Though it was re-chartered, the bank became a lightning rod of conflict once Andrew Jackson was elected to the presidency in 1828. Jackson and the Democrats saw the bank as a tool for the rich (much like Jefferson) and wanted to “kill the bank”. Numerous conflicts with the banks president Nicholas Biddle and attempts to revoke the banks charter before the election of 1832 ultimately became known as the Bank War.

Henry Clay and Senator Daniel Webster of Massachusetts fought to re-charter the bank in 1832 and were able to get a bill of re-charter passed through Congress, thinking Jackson would not risk an economic downturn in an election year. Playing to his masses of the “common man” and relying on class warfare rhetoric, Jackson issued his stirring veto message and vetoed the bill. The veto was unable to be overridden by Clay, Webster, and their supporters and the bank was eventually “killed” when the charter expired in 1836. After the death of the 2ndBank of the United States, the country entered a “free banking era” in which short lived state banks over saw the majority of monetary policy and transactions.

After the death of the 2ndBank of the United States, the country entered a “free banking era” in which short lived state banks over saw the majority of monetary policy and transactions.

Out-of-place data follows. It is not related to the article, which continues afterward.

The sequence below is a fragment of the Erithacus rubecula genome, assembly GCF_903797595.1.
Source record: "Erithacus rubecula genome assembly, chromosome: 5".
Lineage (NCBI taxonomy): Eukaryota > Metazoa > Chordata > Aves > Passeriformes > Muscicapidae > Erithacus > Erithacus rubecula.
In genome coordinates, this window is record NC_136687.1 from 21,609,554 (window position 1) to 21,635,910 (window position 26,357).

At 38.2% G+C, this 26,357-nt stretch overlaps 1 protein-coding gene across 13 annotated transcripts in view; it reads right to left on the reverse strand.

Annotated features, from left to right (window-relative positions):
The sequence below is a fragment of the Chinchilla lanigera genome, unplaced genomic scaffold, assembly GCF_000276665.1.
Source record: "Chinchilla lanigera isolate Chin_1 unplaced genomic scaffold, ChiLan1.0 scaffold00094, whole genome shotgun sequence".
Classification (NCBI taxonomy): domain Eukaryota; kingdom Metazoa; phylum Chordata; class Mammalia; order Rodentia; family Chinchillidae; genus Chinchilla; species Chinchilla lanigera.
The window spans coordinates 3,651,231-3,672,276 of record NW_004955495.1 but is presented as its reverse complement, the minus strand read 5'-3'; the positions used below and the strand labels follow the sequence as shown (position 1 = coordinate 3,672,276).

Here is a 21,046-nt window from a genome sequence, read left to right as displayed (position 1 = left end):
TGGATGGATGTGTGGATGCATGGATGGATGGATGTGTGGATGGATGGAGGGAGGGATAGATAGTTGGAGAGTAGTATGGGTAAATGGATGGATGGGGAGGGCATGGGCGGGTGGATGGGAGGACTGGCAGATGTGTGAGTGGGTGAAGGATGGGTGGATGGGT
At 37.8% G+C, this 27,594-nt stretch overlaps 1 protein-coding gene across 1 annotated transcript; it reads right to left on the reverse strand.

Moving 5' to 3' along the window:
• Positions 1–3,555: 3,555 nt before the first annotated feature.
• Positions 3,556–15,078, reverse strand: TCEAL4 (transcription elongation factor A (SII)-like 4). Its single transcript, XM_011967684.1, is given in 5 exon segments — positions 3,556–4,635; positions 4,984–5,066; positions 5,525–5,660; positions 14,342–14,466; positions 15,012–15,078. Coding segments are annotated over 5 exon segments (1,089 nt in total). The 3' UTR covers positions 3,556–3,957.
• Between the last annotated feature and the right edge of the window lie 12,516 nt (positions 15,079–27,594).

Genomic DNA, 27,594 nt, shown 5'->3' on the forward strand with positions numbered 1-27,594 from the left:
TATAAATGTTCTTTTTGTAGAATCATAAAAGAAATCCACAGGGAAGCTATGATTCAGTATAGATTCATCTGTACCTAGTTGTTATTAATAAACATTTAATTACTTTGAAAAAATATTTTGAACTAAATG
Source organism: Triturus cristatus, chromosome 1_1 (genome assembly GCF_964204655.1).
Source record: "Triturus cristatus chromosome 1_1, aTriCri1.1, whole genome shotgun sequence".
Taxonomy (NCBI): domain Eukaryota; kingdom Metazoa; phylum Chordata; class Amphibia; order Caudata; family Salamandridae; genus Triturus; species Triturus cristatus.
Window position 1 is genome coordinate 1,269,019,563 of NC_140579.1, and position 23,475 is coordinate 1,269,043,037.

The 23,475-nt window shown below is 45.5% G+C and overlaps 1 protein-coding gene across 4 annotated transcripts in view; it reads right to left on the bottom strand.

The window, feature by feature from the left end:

Internal Improvements/Transportation – Part III

The third component of Clay’s American System was an effort to combine the economic visions of Hamilton’s industrial society and Jefferson’s agrarian one through a connective system of roads and canals. Connecting the agriculturally driven South with the industrialized North and the expanding West would ensure economic interaction and prosperity for everyone as they became dependent on one another. Clay and others believed that connecting the regions economically with transportation routes could cut down on the sectional conflicts that had been plaguing the country.

Clay and others believed that connecting the regions economically with transportation routes could cut down on the sectional conflicts that had been plaguing the country.

In 1830, congress passed a bill to complete part of the Cumberland Road system known as the Maysville Road. Once again, President Andrew Jackson stepped in and vetoed the bill. He argued that the federal government should not fund construction projects that occurred wholly within a single state.  In this case, the state was Kentucky, the home state of Jackson’s political enemy, Henry Clay.